CHAPEL HILL, N.C. - A multi-center study published in The New England Journal of Medicine last October showed that sentinel lymph node biopsy - the removal of some of the first lymph nodes into which cancerous cells from the breast might drain - is as effective for determining the spread of disease as totally removing all the lymph nodes under the arm.
That journal report and subsequent media coverage helped trigger an ongoing demand for sentinel lymph node biopsy among women diagnosed with invasive breast cancer.
These patients are candidates for either breast-preserving therapy or mastectomy. They see in sentinel node biopsy an alternative to complete axillary (armpit) lymph node resection, or lymphadenectomy. This major operation requires general anesthesia with its attendant risks. It also often results in persistent numbness and tingling in the armpit and, in some patients, causes swelling of the arm to twice its size, requiring special care for life.
The demand for the new biopsy also has prompted a surge in requests from community-based surgeons for lessons in the technique, says Dr. David Ollila, assistant professor of surgery at the University of North Carolina at Chapel Hill School of Medicine and a member of the UNC Lineberger Comprehensive Cancer Center.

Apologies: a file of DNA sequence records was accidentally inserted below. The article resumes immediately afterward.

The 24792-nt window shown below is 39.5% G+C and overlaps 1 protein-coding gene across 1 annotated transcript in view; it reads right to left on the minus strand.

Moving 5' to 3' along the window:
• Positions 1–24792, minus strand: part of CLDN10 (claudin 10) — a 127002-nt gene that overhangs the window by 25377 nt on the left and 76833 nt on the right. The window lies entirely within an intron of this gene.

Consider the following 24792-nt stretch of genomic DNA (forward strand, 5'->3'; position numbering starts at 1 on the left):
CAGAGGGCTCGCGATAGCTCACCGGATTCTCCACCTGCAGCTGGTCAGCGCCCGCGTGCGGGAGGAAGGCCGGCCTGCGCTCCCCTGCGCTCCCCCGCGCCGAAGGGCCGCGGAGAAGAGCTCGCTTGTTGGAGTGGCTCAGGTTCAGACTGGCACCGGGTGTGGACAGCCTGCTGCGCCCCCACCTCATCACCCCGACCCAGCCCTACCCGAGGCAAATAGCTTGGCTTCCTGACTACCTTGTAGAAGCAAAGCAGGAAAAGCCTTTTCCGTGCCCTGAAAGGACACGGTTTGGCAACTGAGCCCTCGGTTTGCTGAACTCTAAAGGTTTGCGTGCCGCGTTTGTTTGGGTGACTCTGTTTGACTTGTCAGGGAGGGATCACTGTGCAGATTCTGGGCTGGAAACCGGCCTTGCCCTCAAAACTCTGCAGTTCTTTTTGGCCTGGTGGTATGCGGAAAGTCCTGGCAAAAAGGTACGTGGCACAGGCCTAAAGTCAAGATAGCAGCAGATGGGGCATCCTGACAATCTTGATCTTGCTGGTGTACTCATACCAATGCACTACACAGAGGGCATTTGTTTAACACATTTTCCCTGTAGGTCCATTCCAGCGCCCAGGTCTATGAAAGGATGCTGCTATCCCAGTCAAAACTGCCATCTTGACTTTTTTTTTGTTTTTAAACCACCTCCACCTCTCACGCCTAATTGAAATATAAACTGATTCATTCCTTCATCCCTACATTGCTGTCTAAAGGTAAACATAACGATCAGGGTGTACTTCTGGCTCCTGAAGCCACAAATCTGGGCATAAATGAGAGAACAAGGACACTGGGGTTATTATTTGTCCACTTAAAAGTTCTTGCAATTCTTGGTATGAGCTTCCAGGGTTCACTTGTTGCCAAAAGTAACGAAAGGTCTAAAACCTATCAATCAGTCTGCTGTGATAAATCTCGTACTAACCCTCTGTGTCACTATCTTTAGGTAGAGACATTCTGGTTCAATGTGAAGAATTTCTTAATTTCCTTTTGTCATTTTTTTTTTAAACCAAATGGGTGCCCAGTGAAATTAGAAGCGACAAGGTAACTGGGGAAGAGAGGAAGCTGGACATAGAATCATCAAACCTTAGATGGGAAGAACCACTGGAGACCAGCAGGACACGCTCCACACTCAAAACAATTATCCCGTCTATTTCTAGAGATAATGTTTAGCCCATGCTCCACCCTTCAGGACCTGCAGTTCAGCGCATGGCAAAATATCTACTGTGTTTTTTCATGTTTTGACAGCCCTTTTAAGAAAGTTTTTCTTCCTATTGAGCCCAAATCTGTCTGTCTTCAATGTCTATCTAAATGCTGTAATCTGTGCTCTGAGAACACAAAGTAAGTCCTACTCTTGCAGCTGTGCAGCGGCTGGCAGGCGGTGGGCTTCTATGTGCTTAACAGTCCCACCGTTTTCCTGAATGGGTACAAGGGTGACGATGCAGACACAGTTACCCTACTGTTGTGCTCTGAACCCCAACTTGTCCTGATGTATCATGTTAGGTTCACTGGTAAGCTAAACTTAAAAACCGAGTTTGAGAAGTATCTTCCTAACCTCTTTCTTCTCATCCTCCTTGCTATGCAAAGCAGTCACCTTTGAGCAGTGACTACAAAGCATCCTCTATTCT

"Use and demand for this technique is truly exploding across the country, yet the whole field is very young," he says. "The first description of the technique in breast cancer patients was less than five years ago."
Ollila and his UNC-CH colleagues in surgical oncology note that sentinel lymph node biopsy is technically challenging to perform and that its success rate could vary widely among surgeons and institutions. They urge breast cancer patients seeking to avoid complete axillary resection to first ask about the "false negative rate" of their surgeon and medical institution.